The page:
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Tuesday, April 7, 2020
RIO DE JANEIRO, Jan 26 2010 (IPS) - Some signs are emerging of a new trend shown up by the recession: local governments (and the people) are going one way, national ones another.
Broadly, national ones have stayed on the side of the giant corporations that fell, or at least stumbled because they were thought too big to fall. U.S. President Barack Obama’s tough new stand against the financial institutions that took from the poor to stay rich might be the first big move where the government of a developed nation, in this case the biggest of the lot, takes to policy in tune with what plain people say and want.
But it’s early days yet for Obama’s initiative, and the corporations are resisting, with not a little help from cousins in the media who live off them.
And that move is only a giant wave in a swell that has been building up of an economy built around people rather than profits that multiply beyond the comprehension of most people – and beyond their reach.
Several of these ideas have crystallised around the idea of the World Social Forum (WSF). A new national alliance of 11 local and regional domestic worker organisations was formed during the U.S. Social Forum (USSF) in 2007, and has grown since.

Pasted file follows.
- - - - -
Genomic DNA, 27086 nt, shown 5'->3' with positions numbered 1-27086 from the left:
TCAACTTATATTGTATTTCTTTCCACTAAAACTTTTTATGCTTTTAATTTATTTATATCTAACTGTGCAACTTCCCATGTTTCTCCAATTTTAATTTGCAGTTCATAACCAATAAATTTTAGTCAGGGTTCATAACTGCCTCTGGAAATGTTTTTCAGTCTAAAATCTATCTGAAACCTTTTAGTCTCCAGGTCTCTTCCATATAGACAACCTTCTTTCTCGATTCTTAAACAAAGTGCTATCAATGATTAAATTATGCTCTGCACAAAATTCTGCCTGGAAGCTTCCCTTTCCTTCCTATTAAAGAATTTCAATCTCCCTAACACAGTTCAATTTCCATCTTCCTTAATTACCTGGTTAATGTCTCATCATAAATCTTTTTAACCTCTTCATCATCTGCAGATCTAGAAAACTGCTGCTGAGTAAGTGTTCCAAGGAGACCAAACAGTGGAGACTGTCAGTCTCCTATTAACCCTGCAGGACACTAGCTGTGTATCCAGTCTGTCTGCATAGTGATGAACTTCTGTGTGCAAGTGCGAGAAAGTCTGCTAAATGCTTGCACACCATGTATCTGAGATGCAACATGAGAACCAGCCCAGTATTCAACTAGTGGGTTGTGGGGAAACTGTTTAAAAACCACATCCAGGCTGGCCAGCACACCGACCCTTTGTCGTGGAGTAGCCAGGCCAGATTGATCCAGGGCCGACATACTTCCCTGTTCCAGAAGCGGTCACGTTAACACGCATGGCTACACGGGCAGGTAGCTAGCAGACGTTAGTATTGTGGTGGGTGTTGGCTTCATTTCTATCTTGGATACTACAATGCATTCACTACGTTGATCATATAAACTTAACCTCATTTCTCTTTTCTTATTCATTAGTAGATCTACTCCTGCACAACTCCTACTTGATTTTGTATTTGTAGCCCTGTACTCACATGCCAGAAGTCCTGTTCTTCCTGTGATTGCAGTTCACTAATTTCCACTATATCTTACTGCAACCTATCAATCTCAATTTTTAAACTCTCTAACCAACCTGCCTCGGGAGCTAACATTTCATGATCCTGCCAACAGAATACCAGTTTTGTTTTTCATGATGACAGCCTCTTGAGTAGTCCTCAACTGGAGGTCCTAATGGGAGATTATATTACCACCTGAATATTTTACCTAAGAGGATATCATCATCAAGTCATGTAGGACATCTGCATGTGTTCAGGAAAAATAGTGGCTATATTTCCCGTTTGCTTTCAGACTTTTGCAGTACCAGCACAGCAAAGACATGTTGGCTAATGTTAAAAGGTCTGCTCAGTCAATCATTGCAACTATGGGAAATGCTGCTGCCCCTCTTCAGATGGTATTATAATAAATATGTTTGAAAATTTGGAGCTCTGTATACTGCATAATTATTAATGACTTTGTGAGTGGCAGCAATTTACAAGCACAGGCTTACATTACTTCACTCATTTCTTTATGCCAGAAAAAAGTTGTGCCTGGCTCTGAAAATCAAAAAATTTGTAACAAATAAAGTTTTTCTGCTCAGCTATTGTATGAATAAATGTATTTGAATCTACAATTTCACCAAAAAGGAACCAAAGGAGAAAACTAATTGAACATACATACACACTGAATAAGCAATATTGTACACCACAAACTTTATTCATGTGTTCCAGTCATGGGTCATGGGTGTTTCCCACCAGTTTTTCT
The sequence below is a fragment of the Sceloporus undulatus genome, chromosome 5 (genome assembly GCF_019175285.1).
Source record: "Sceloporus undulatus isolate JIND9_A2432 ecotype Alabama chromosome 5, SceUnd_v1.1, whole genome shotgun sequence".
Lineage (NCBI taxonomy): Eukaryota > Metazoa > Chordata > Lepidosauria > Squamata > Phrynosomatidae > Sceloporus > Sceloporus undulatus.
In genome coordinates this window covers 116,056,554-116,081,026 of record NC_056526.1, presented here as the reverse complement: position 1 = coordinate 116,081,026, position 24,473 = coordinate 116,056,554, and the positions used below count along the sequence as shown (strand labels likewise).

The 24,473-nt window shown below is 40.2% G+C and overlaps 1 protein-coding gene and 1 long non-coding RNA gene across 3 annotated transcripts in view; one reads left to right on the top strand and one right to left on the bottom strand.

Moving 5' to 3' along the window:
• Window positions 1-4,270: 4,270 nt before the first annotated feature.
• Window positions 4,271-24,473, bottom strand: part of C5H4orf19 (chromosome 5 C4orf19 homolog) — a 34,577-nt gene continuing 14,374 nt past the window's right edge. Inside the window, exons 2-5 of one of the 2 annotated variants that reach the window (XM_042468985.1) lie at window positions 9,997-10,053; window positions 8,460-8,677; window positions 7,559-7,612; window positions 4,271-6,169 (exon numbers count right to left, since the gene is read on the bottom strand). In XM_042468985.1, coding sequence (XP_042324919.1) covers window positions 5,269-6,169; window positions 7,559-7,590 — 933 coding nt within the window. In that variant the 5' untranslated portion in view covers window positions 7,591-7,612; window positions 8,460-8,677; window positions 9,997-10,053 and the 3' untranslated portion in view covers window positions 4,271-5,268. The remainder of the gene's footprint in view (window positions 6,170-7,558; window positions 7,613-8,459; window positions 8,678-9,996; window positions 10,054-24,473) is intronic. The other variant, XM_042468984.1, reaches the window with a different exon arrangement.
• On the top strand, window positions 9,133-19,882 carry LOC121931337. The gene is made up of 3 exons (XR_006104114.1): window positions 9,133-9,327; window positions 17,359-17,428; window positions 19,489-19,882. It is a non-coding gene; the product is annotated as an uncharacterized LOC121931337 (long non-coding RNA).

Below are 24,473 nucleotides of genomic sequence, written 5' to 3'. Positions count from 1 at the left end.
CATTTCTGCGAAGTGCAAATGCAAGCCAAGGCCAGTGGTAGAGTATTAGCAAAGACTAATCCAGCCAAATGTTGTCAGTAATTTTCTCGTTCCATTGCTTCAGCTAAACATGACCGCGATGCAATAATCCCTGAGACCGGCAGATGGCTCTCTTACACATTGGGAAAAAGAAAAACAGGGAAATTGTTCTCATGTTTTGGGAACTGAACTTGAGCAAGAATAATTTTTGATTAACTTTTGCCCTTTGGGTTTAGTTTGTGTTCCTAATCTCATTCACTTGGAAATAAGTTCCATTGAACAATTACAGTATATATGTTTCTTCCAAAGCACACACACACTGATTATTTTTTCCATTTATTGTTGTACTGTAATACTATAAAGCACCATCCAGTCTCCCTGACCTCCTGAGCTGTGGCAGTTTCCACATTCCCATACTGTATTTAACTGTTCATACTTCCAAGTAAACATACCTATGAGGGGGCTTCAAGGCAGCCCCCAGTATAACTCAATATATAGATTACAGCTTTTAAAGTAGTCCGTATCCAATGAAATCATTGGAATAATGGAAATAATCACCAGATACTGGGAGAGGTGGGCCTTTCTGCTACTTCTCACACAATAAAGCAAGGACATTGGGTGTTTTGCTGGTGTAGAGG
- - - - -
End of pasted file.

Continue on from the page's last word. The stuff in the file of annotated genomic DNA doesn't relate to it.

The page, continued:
“There’s been a tremendous amount of progress. The alliance has expanded to include 10 cities and over 20 groups of domestic workers around the country,” Ai-jen Poo, a participant in the founding meeting of the National Domestic Worker Alliance, tells IPS.
“We’ve also started working with the U.S. Department of Labour to look at potential administrative and regulatory reforms that can include enforcement of existing laws for domestic workers at the federal level.”
The first beginnings have been built into something of a national movement. “The Social Forum was the first coming together for domestic worker organisations nationally. That’s when we decided to form the national alliance. Now we actually have a national vehicle to build power which we never had before the Social Forum, and to raise the level of respect for this work and really bring attention to the conditions and the abuses but also the tremendous organising that’s happening in the sector,” she said.